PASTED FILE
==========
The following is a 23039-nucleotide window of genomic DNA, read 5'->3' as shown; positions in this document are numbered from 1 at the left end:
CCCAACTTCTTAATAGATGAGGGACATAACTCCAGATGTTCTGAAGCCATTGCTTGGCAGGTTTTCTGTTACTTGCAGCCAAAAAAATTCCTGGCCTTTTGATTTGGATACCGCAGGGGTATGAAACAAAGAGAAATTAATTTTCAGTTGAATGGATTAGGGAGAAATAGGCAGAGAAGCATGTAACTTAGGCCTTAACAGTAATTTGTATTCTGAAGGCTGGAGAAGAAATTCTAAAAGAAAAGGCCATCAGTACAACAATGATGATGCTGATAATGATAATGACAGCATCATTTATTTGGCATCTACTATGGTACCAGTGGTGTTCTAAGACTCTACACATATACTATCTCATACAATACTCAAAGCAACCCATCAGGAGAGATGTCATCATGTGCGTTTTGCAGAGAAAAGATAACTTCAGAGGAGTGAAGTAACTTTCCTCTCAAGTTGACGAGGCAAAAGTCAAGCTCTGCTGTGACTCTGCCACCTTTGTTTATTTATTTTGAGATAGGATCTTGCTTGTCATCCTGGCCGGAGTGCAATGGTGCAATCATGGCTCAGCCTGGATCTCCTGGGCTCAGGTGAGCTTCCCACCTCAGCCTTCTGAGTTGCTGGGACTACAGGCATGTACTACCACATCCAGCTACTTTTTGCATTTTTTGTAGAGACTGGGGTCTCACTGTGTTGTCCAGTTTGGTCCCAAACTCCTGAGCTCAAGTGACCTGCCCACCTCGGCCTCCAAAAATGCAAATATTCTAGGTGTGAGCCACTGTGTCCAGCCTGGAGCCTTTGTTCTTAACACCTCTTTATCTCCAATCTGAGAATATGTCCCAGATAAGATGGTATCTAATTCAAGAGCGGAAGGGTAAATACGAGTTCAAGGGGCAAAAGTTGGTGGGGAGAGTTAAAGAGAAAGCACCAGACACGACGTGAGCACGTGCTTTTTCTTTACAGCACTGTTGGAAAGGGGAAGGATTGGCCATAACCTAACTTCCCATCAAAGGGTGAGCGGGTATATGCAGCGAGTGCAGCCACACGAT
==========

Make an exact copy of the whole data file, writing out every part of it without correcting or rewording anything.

The following is a 23039-nucleotide window of genomic DNA, read 5'->3' as shown; positions in this document are numbered from 1 at the left end:
CCCAACTTCTTAATAGATGAGGGACATAACTCCAGATGTTCTGAAGCCATTGCTTGGCAGGTTTTCTGTTACTTGCAGCCAAAAAAATTCCTGGCCTTTTGATTTGGATACCGCAGGGGTATGAAACAAAGAGAAATTAATTTTCAGTTGAATGGATTAGGGAGAAATAGGCAGAGAAGCATGTAACTTAGGCCTTAACAGTAATTTGTATTCTGAAGGCTGGAGAAGAAATTCTAAAAGAAAAGGCCATCAGTACAACAATGATGATGCTGATAATGATAATGACAGCATCATTTATTTGGCATCTACTATGGTACCAGTGGTGTTCTAAGACTCTACACATATACTATCTCATACAATACTCAAAGCAACCCATCAGGAGAGATGTCATCATGTGCGTTTTGCAGAGAAAAGATAACTTCAGAGGAGTGAAGTAACTTTCCTCTCAAGTTGACGAGGCAAAAGTCAAGCTCTGCTGTGACTCTGCCACCTTTGTTTATTTATTTTGAGATAGGATCTTGCTTGTCATCCTGGCCGGAGTGCAATGGTGCAATCATGGCTCAGCCTGGATCTCCTGGGCTCAGGTGAGCTTCCCACCTCAGCCTTCTGAGTTGCTGGGACTACAGGCATGTACTACCACATCCAGCTACTTTTTGCATTTTTTGTAGAGACTGGGGTCTCACTGTGTTGTCCAGTTTGGTCCCAAACTCCTGAGCTCAAGTGACCTGCCCACCTCGGCCTCCAAAAATGCAAATATTCTAGGTGTGAGCCACTGTGTCCAGCCTGGAGCCTTTGTTCTTAACACCTCTTTATCTCCAATCTGAGAATATGTCCCAGATAAGATGGTATCTAATTCAAGAGCGGAAGGGTAAATACGAGTTCAAGGGGCAAAAGTTGGTGGGGAGAGTTAAAGAGAAAGCACCAGACACGACGTGAGCACGTGCTTTTTCTTTACAGCACTGTTGGAAAGGGGAAGGATTGGCCATAACCTAACTTCCCATCAAAGGGTGAGCGGGTATATGCAGCGAGTGCAGCCACACGAT